Black Swan

Year of Release: 2010     Directed by Darren Aranofsky.  Starring Natalie Portman, Mila Kunis, Vincent Cassel, Barbara Hershey, and Winona Ryder.

“We all know the story.  The innocent young girl is turned into a swan by an evil dark lord.  In order to break the spell she needs the prince to fall in love with her.  Before he can profess his love; however, he is seduced by her evil twin, the black swan.  The heartbroken white swan then throws herself off a cliff.”  So ballet director Thomas (Vincent Cassel) informs his company of aspiring ballerinas.  One of them will be cast in the dual role of the white swan and the black swan in the upcoming production of Swan Lake.

Nina (Natalie Portman) has wanted that role her entire life.  The film opens with a dream of hers in which she is playing the swan queen.  She happily relates the dream to her mother (Barbara Hershey) in a state of contented bliss, not caring whether or not her mother is listening.  When Nina fears she botched her audition, she goes and apologizes to Thomas.  As to be expected from the title, Nina’s extreme level of devotion to ballet and this role is an obsession that threatens to destroy her like the black swan destroys the white swan.

The concept for this film is brilliant: a ballerina obsessively devoted to her craft threatens to destroy her life in a parallel  to her greatest dream.  If it had been properly handled, Black Swan could have easily been the best picture of 2010.  Some of my favorite genres of film are psychological thriller, tragic cautionary tale, and surreal dreamlike fantasy.  Although it wants to be all three, Black Swan ultimately does not succeed as any.

Nina is clearly supposed to be the innocent, pure white swan.  She is twenty-eight and lives alone with her mother, whom she calls “Mommy.”  “Mommy” tucks her into bed each night and winds a ballerina music box for her to fall asleep to.  Nina’s bedroom is decorated with pink swirly wallpaper and her childhood stuffed animals.  She is finger-fed, clothed, and bathed by her mother.  Aronofsky even focuses the camera on Nina’s pink undergarments.  However, Nina is an immature, obsessive perfectionist who is in no way innocent of the ballet world.  Whether her behavior is from her own choices, her mother’s babying of her, or a combination thereof is never made clear.  The filmmakers do not seem to understand there is a difference between immaturity and innocence, selfish oblivion and genuine wonder.

Nina has practiced her ballet to perfection, but she still believes she is not good enough and could be better.  “I want to be perfect,” she tells her colleagues.  This perfectionism drives her to many acts of desperation, many of which may or may not be hallucinations.  Is she turning into the black swan?  Is her life in danger?  Or is it all in her mind?  The film leaves that decision to the viewer.

Before I continue, I must pause and give the film its due. The blurring of fantasy and reality works very well, with no breaks between an actual event and Nina’s fantasies that her body is metamorphosing into the black swan. Aronofsky’s direction – the over the shoulder tracking shots in particular – terrifically place the viewer right in the center of Nina’s nightmare.  Natalie Portman perfectly hits all the marks the script allows her as Nina.  And Clint Mansell’s score perfectly builds on the Tchaikovsky while creating an unstable atmosphere.  All of this, however; only serves to make the rest of the film even more unbearable.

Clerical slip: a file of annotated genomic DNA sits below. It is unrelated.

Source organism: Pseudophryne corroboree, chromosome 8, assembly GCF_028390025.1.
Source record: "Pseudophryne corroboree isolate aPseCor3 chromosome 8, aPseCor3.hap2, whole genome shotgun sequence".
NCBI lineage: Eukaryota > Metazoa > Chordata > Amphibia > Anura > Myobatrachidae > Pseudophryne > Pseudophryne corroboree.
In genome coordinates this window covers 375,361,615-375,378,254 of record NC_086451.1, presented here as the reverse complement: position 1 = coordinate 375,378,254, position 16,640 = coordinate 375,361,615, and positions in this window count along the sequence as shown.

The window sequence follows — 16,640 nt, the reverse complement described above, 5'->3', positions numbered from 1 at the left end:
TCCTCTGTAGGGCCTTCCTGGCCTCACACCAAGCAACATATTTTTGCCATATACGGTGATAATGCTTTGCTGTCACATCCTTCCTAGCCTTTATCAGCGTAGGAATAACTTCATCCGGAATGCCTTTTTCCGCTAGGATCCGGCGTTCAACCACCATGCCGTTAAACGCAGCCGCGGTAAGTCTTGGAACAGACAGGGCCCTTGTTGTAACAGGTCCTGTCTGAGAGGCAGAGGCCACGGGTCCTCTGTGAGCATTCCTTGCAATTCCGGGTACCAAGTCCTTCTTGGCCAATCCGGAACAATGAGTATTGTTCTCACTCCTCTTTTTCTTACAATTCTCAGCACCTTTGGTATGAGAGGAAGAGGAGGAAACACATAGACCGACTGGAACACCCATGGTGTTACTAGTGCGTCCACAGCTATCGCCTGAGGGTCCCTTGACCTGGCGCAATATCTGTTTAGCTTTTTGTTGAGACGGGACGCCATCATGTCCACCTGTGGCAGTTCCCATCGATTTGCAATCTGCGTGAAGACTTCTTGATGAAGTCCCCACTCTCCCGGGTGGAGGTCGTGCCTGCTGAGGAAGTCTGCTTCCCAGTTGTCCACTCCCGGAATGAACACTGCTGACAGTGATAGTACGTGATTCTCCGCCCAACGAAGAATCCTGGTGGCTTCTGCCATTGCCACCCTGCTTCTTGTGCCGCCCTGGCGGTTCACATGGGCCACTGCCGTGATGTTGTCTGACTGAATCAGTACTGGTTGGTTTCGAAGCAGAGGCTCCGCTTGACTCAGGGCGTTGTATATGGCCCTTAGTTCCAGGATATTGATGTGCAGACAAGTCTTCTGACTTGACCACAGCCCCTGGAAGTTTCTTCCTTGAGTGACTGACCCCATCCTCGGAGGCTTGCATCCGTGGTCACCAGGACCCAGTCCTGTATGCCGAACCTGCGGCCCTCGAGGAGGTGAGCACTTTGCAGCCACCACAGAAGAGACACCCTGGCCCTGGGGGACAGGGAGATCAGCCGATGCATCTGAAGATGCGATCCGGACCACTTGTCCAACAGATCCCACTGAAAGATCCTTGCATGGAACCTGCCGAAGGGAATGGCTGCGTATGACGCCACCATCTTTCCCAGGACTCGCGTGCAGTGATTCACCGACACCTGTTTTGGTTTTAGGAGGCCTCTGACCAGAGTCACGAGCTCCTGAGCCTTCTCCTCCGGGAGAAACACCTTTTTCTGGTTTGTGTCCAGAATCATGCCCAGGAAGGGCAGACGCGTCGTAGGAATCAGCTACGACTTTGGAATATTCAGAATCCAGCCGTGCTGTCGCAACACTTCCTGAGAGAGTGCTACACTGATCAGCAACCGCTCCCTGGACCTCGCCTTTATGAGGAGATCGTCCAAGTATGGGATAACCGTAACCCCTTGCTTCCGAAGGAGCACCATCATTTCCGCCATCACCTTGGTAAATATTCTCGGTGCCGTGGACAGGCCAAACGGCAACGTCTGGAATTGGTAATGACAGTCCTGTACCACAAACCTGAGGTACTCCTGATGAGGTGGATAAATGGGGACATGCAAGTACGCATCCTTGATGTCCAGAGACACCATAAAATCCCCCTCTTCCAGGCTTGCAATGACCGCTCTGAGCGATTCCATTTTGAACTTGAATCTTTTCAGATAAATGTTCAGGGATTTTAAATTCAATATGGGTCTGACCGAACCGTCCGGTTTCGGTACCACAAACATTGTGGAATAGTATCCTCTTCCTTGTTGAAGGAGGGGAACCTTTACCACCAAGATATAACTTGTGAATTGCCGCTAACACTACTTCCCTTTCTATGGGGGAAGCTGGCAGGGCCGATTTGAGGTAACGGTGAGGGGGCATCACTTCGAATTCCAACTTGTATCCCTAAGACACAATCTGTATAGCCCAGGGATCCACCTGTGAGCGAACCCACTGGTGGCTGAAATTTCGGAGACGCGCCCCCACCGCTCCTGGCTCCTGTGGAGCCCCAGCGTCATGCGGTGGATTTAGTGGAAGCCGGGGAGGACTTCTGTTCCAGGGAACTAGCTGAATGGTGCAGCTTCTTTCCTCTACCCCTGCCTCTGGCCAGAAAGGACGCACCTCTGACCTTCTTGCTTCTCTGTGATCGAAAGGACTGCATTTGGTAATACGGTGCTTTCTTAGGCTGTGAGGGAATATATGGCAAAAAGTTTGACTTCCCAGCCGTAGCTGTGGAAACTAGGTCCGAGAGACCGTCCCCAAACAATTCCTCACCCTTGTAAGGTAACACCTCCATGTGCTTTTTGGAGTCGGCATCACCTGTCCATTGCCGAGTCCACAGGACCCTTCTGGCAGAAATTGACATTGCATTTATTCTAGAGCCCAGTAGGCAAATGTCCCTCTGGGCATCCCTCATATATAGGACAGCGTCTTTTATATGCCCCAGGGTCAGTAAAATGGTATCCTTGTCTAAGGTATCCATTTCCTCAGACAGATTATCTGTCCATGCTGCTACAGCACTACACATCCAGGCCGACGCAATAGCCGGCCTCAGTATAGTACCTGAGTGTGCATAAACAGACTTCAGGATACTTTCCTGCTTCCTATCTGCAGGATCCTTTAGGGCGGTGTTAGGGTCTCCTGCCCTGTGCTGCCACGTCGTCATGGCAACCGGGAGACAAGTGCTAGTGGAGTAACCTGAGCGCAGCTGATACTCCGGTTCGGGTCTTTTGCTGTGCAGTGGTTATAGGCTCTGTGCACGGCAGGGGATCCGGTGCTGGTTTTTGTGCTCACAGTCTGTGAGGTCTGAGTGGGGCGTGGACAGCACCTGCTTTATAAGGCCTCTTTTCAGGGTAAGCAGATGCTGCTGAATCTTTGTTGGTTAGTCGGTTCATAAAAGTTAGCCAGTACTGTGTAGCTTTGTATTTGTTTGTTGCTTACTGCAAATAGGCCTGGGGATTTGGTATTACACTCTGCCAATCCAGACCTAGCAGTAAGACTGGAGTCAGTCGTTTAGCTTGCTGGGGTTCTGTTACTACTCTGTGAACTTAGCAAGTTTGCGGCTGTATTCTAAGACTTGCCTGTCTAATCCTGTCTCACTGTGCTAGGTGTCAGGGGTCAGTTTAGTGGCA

The biggest problem is that the characters are undeveloped, one-dimensional caricatures.  Nina’s perfectionism is manifest in the very first scene along with symptoms of insanity.  She is never set up as a protagonist with a fault that destroys her; she *is* her obsession.  Opening the film with her dreaming that she is perfectly performing Swan Lake, immediately followed by a scene of her discovering swan feathers beginning to grow out of her back destroys any sense of suspense or progression that the film could have had.  It would be like opening The Shining with Jack chasing Danny through the hedge maze. It causes the film to fail both as a cautionary tale and as a psychological thriller.

Secondly, Mommy (Barbara Hershey) is one of the most absurd caricatures I’ve ever seen. As written, there are only two ways the character could work.  One: Terry Jones plays her in drag while yelling Nina is not the swan queen, but a very naughty girl.  Two: in her best over the top Faye Dunaway impression Hershey screams, “No wire hangers, ever!”

As several detractors of the film noted three years ago, the only actor who is given an actual human being to play is Mila Kunis, and that is painfully true.  However, I might say Winona Ryder almost portrays a believable character. (As an interesting piece of film history, after Beetlejuice and Edward Scissorhands, Portman did replace Ryder as the Gothic teen girl in Tim Burton films for Mars Attacks, which I find more fascinating than this film.)

In a nutshell what is wrong with this film is that it fluctuates between the obsessive perfection of the white swan with its technically flawless elements and the unhinged destruction of the black swan with its over the top characters, never giving the viewer anything to draw him in.

 

 

Content Advisory: Graphic sexual content including a lesbian encounter, masturbation, groping, and intercourse; obscene language; partial nudity; gory disturbing images; and brief drug use.      MPAA rating: R

Suggested Audience: Adults with discernment.

Personal Recommendation: D+

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